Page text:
Stop Telling Women to Trust Their Bodies!

As a die-hard, home-birthing, placenta smoothie-prepping, breastmilk-medicating, coconut oil-loving, once-vegan doula and women’s rights advocate, I have a potentially unsettling confession to make. Hearing a woman being told to “trust your body” sincerely pisses me off. Let me silence all … Continue reading

5 Sanity-Saving Tips for Surviving Pregnancy With a Toddler

You want to know a secret? Listen close: it is HARD to be pregnant and take care of a little one at the same time. Heck, it’s hard to be pregnant! What, that isn’t a secret? Well I would have … Continue reading

IS a Healthy Baby All That Matters?

“Wow, that sounds like such a scary experience. At least you got a healthy baby out of it, though. That’s really all that matters.” We’ve all heard that phrase thrown around over and over. It generally follows the news that … Continue reading

It Got You Into This…

And now we’re gonna talk about it. As awkward as you might feel reading an article about sex during pregnancy, please know that I feel just as awkward writing about sex during pregnancy. So let’s feel awkward together, shall we? … Continue reading

What NOT to Ask Pregnant Mama



“Is this your first?”

This seemingly benign question throws me for a loop every time. One in four women have experienced miscarriage, stillbirth or infant loss so lindsay2I’m in good, although mostly unspoken, company. A brief back story: we lost our baby girl named Gabriela during our first pregnancy, at 22 weeks gestation. That’s right. We knew she was a girl and we gave her a name. People always seem surprised by that. I suppose it is because everyone grieves differently. I imagine some people want to forget the whole thing ever happened…not me. I’m exactly the opposite. She was and still is so important to me and that’s why “Is this your first?” is such a complicated question!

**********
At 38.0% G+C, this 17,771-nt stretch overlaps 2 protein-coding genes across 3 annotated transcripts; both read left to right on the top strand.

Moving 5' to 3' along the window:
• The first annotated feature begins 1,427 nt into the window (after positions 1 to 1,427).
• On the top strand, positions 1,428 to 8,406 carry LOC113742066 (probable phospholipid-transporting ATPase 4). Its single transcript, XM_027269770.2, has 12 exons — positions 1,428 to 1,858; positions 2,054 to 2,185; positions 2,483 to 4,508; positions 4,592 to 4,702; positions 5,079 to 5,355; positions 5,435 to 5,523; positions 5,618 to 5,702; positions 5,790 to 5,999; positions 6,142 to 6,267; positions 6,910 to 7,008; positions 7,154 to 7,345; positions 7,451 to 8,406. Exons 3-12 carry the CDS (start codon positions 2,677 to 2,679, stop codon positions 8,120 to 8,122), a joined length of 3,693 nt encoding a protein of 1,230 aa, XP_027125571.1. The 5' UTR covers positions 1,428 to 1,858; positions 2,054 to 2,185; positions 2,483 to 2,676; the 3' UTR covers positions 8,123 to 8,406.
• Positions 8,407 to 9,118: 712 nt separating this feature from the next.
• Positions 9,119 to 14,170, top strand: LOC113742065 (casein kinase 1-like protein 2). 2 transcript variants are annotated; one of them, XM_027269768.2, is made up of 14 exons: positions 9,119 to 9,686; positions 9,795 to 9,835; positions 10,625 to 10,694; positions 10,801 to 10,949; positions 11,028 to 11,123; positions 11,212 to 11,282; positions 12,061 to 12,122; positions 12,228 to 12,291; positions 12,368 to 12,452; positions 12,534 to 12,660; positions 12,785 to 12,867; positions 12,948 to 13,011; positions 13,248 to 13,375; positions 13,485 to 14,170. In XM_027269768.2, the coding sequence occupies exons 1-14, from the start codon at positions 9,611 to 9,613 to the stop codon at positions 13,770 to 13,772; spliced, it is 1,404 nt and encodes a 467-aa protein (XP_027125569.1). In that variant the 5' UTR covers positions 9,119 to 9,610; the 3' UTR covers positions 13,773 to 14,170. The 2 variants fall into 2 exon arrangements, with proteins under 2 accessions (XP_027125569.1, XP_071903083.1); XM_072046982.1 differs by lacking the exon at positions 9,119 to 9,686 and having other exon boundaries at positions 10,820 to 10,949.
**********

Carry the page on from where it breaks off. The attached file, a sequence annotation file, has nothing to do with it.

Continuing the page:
I was fortunate enough to find myself pregnant again fairly quickly. About the time my baby bump became apparent  is when the uninvited questions from strangers and acquaintances start rolling in. “Is this your first?” was a frequent inquiry.  I always paused and offered a reluctant “yes”. Inevitably, my hesitation was noticed and followed by a laughing, “What, you don’t know?”. “It’s complicated”, I’d say. (Thanks, Facebook!) What people were really asking was whether or not I had any other children. At that point, I didn’t but my second pregnancy, with Evelyn, wasn’t the first time I had felt a baby move inside my belly. It wasn’t the first time I’d put together a nursery or the first time I’d done research on car-seats and strollers. It wasn’t the first time I had thought of my future as a mother and dreamed of what my daughter might be like. Having to answer the question “Is this your first” is a unique dilemma that accompanies pregnancy after a loss. I never knew whether to respond with “Yes, this is my first.”, forsaking Gabriela, or to say no and open up the door to more uncomfortable questions. No, this wasn’t my first pregnancy. That was the answer tugging at my heart and the reality of my situation…even though it could potentially make a conversation very awkward for the person I was talking to. Why did I seem to care about someone else’s awkward feelings more than my own? Gabriela was and very much still is my daughter and nothing could ever change that.